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Standard Interpretations - Table of Contents
• Standard Number: 1910.1200

June 2, 1995

MEMORANDUM FOR:     LINDA R. ANKU
                   REGIONAL ADMINISTRATOR

FROM:               RUTH E. McCULLY, DIRECTOR 
                   OFFICE OF HEALTH COMPLIANCE ASSISTANCE

SUBJECT:            REQUEST FOR INTERPRETATION OF HAZARD COMMUNICATION
                   STANDARD (HCS)
Thank you for you memorandum of August 23, 1994, requesting clarification of the application of the Hazard Communication Standard (HCS) to fire extinguishers. We apologize for the long delay in our response.

In your memorandum and in follow up discussions with your staff, you referenced to a September 8, 1986 letter of interpretation that indicated that fire extinguishers were not subject to the HCS and a conflicting May 15, 1993 letter of interpretation that stated that the HCS does apply to fire extinguishers. Your memorandum requested clarification concerning which letter provided the correct interpretation.

The most recent letter (May 15, 1993) provides the correct interpretation. The HCS was modified on August 24, 1987 (52 FR 31852) to expand the coverage to all industries where employees are exposed to hazardous chemicals. The rule is fully effective and has been so since January 24, 1989. The HCS defines a hazardous chemical as any chemical which is a physical hazard or a health hazard. Under the standard, a compressed gas (defined as a gas or mixture of gases having, in a container, an absolute pressure exceeding 40 psi at 70 degrees F, or a liquid having a vapor pressure exceeding 40 psi at 100 degrees F), is considered a physical hazard and is, therefore, considered a hazardous chemical. In addition, several extinguishing agents (Halon 1211 and potential substitutes such as hydrogenated chlorofluorocarbons) are also considered hazardous chemicals by nature of their associated health hazards. Consistent with the definitions in the HCS and as discussed in the May 15, 1993 letter of interpretation, any fire extinguisher containing a hazardous chemical is subject to the requirements of the standard.

Attached for your information is a March 15 letter to Mr. Craig Trafelet of the Preventive Fire & Safety Equipment, Inc., which addresses that labeling requirements for fire extinguishers. We hope this response answers your questions regarding the applicability of the HCS to fire extinguishers. In response to your correspondence, we are directing the Directorate of Technical Support to delete the September 8, 1986 letter from the OCIS Interpretation file. If you have any further questions, please call us at (202) 219-8036.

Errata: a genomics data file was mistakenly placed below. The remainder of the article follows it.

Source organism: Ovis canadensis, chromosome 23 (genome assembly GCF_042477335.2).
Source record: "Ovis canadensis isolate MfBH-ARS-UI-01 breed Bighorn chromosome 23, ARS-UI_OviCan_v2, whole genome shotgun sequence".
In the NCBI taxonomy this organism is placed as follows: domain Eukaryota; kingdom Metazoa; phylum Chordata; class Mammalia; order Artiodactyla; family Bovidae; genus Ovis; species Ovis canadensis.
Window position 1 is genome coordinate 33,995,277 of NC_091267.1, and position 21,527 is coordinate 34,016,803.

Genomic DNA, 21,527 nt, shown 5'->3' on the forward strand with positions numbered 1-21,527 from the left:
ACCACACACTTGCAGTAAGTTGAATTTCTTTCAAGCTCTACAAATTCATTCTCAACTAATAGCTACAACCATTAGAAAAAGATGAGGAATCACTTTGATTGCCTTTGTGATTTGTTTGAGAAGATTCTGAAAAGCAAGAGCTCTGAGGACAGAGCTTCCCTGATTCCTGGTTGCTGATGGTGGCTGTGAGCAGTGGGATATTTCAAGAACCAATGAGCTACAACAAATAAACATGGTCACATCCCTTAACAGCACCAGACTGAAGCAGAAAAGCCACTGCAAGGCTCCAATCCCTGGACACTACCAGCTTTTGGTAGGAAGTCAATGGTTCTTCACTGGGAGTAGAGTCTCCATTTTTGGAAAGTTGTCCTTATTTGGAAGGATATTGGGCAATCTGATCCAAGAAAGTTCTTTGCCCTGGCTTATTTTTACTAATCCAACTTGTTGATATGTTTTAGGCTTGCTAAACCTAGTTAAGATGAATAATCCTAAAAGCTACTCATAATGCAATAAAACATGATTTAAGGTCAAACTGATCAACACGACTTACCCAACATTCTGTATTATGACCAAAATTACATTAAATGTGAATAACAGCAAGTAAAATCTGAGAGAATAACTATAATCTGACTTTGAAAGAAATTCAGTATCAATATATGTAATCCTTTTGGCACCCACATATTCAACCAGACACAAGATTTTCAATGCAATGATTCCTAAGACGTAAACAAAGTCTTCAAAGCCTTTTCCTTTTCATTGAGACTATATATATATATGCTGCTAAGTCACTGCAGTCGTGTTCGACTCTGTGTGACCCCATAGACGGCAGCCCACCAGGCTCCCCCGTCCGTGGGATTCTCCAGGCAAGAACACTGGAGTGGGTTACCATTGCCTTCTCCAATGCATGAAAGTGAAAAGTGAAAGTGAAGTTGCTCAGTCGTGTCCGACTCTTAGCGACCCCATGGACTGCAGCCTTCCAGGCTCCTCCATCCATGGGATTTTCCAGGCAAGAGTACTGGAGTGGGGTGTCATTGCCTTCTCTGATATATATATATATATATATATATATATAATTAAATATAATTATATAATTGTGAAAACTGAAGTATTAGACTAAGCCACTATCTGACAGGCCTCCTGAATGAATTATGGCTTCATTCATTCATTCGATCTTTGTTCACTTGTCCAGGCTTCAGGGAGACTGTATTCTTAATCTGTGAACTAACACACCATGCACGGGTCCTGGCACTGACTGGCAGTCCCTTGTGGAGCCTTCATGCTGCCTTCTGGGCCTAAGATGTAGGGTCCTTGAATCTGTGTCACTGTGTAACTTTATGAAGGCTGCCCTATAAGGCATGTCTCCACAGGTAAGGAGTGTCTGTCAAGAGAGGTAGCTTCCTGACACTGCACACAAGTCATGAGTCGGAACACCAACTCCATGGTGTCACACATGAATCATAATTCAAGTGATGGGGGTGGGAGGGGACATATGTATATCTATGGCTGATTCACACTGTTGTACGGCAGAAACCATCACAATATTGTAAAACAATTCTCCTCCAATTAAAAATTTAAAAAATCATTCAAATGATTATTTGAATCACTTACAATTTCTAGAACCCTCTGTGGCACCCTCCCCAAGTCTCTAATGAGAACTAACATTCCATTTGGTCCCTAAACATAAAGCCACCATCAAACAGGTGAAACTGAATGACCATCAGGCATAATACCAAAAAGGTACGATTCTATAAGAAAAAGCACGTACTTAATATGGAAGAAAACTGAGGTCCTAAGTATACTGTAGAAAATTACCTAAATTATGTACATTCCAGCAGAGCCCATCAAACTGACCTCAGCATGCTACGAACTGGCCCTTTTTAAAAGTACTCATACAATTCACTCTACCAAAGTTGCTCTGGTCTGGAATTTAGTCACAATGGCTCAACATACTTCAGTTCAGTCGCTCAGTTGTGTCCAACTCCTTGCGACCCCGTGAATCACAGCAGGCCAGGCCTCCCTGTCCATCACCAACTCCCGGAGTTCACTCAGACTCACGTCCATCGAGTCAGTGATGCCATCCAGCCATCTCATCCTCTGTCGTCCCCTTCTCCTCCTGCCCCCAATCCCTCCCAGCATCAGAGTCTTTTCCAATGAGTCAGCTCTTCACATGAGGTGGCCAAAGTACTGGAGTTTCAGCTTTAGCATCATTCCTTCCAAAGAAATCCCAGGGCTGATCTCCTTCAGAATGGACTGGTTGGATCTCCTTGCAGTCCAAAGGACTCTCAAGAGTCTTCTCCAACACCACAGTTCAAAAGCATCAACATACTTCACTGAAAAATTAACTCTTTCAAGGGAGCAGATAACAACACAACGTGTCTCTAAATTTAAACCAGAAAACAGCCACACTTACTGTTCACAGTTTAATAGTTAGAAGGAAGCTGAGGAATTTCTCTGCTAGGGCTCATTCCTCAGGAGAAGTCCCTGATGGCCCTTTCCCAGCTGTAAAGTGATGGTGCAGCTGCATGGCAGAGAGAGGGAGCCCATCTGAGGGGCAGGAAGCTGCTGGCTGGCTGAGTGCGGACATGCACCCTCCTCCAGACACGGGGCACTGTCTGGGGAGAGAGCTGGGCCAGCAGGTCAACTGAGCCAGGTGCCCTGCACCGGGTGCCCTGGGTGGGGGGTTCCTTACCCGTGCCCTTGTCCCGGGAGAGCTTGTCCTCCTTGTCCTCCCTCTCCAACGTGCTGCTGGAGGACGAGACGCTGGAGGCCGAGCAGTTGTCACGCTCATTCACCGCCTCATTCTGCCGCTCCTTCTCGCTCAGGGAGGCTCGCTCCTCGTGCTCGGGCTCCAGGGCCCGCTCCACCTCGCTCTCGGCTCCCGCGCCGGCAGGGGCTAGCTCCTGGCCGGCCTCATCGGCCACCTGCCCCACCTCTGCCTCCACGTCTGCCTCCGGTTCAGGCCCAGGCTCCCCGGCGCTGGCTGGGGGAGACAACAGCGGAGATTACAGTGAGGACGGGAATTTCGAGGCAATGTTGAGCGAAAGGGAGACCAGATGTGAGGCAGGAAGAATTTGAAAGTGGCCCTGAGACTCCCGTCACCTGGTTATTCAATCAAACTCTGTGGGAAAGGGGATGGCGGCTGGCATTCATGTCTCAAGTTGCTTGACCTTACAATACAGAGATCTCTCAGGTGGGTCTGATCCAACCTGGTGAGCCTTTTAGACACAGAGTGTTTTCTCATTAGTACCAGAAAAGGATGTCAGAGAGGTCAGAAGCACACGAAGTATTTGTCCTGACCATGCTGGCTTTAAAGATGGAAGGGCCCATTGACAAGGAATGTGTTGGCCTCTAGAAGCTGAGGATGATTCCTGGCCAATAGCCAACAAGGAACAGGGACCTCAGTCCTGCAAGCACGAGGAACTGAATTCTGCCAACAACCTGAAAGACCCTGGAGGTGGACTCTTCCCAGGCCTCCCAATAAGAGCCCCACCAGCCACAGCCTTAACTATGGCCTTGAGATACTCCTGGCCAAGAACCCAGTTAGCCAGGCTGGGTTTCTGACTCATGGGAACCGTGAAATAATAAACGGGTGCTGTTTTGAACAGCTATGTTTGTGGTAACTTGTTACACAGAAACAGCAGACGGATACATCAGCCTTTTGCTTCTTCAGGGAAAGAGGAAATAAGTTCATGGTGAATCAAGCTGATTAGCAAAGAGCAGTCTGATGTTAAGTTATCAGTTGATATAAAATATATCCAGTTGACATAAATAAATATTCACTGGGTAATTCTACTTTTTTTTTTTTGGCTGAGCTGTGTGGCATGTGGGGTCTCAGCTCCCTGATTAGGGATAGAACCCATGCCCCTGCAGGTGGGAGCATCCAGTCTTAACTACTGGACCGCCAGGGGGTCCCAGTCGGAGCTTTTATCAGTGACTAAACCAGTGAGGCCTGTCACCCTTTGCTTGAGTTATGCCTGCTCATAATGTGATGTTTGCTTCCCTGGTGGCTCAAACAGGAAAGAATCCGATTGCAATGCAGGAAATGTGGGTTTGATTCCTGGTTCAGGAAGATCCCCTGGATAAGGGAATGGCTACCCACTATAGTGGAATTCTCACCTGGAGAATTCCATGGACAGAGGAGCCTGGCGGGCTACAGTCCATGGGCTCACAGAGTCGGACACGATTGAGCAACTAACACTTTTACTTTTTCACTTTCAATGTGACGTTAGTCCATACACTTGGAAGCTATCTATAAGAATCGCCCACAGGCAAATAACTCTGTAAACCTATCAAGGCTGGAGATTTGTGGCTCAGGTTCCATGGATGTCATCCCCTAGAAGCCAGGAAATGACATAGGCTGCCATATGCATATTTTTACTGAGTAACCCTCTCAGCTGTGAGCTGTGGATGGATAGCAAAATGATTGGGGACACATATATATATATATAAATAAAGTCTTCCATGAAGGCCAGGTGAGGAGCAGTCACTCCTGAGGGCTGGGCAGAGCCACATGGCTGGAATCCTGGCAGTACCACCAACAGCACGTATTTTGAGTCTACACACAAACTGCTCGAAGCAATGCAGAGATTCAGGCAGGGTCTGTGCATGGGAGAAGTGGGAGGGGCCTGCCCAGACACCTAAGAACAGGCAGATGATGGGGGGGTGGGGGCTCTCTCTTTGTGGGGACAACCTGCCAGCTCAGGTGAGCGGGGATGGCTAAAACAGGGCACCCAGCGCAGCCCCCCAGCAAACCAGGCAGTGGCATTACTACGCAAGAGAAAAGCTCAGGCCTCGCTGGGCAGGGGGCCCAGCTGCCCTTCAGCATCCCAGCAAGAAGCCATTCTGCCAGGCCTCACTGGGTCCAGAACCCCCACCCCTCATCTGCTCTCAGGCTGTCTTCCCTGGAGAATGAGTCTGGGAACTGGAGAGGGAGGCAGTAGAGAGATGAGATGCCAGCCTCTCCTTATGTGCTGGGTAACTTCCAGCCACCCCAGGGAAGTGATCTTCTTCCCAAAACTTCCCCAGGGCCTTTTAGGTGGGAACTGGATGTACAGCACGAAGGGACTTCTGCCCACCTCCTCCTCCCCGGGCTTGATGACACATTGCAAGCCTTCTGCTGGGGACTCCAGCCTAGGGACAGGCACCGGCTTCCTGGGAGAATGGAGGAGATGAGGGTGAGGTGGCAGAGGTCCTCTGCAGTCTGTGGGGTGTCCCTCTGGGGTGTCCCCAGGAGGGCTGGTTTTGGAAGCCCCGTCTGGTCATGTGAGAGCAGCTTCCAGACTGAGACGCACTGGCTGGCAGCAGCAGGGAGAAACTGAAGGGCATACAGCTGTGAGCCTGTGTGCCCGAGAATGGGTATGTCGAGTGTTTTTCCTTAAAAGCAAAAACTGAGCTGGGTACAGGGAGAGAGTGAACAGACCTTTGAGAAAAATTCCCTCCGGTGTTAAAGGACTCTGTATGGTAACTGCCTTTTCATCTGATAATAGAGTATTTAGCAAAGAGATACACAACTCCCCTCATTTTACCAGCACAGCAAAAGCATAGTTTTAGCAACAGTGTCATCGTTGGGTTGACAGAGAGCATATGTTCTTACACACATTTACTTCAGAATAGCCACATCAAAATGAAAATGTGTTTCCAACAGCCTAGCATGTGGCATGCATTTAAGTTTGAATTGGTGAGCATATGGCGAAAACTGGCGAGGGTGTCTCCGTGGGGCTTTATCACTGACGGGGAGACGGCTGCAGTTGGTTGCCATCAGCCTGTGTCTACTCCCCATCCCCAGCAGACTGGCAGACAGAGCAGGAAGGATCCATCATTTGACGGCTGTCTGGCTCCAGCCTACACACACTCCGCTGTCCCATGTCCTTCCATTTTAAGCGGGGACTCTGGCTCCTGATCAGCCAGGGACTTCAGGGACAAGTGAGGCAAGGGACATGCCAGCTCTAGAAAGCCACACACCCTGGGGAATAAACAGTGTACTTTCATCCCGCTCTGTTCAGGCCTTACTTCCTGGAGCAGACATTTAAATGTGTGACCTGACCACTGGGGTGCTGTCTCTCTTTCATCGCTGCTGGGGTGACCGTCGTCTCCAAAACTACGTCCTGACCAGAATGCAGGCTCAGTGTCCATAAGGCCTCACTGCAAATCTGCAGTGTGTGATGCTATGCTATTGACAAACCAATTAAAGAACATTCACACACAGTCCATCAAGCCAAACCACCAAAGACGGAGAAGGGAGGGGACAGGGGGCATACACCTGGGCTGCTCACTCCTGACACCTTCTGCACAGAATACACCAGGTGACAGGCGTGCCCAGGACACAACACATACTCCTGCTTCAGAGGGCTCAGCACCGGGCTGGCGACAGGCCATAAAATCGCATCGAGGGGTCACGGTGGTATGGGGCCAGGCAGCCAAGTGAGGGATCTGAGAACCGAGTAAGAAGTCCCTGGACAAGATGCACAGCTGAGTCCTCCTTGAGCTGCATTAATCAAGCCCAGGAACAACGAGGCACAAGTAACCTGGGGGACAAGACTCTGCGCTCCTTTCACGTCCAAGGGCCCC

Attachment



November 4, 1994

MEMORANDUM FOR:     LINDA R. ANKU
                   REGIONAL ADMINISTRATOR

FROM:               RUTH E. McCULLY, DIRECTOR 
                   OFFICE OF HEALTH COMPLIANCE ASSISTANCE

SUBJECT:            REQUEST FOR INTERPRETATION OF HAZARD COMMUNICATION
                   STANDARD (HCS)
We have received your memorandum of August 23, regarding application of the Hazard Communication standard to fire extinguishers.

This matter requires further research. We are attempting to respond as expediently as possible, taking into consideration the need for a thorough and responsive reply.

We regret that due to increasing requests for letters of interpretation, it will take up to 90 days for us to respond to you. For an update on the status of your inquiry, please call us at (202) 219-8036.



DATE:               August 23, 1994

MEMORANDUM FOR:     H. BERRIEN ZETTLER, ACTING DIRECTOR
                   COMPLIANCE PROGRAMS

ATTENTION:          RUTH McCULLY, DIRECTOR 
                   OFFICE OF HEALTH COMPLIANCE ASSISTANCE

FROM:               LINDA R. ANKU 
                   REGIONAL ADMINISTRATOR

SUBJECT:            Hazard Communication Interpretation-Fire Extinguishers
Attached are letters of interpretation concerning application of the Hazard Communication standard (HCS) to fire extinguishers.

A letter written to the National Association of Fire Equipment Distributors on September 8, 1986 states "in general, therefore, it would appear that fire suppression equipment and chemicals are not subject to the HCS." A letter written on May 15, 1993 states that the Hazard Communication standard does apply to fire extinguishers. The two referenced letters are in conflict with each other in interpreting the standard. Concern is raised since the 1993 letter is written to an individual company (BFPE International) which states that fire extinguishers are covered by the HCS while the letter written to the National Association of Fire Equipment Distributors states that the HCS does not, in general, apply to fire suppression equipment including fire extinguishers. Individual companies frequently request guidance from their association concerning compliance with OSHA standards. To date, the national association has not been informed that the 1986 guidance has been changed, assuming the 1993 letter represents OSHA's current position. It should also be noted that both letters appear on OCIS.

Clarification is requested concerning which letter is the correct interpretation. Please contact Jim Johnston of my staff (215-596-0712) if you have any questions.


Standard Interpretations - Table of Contents

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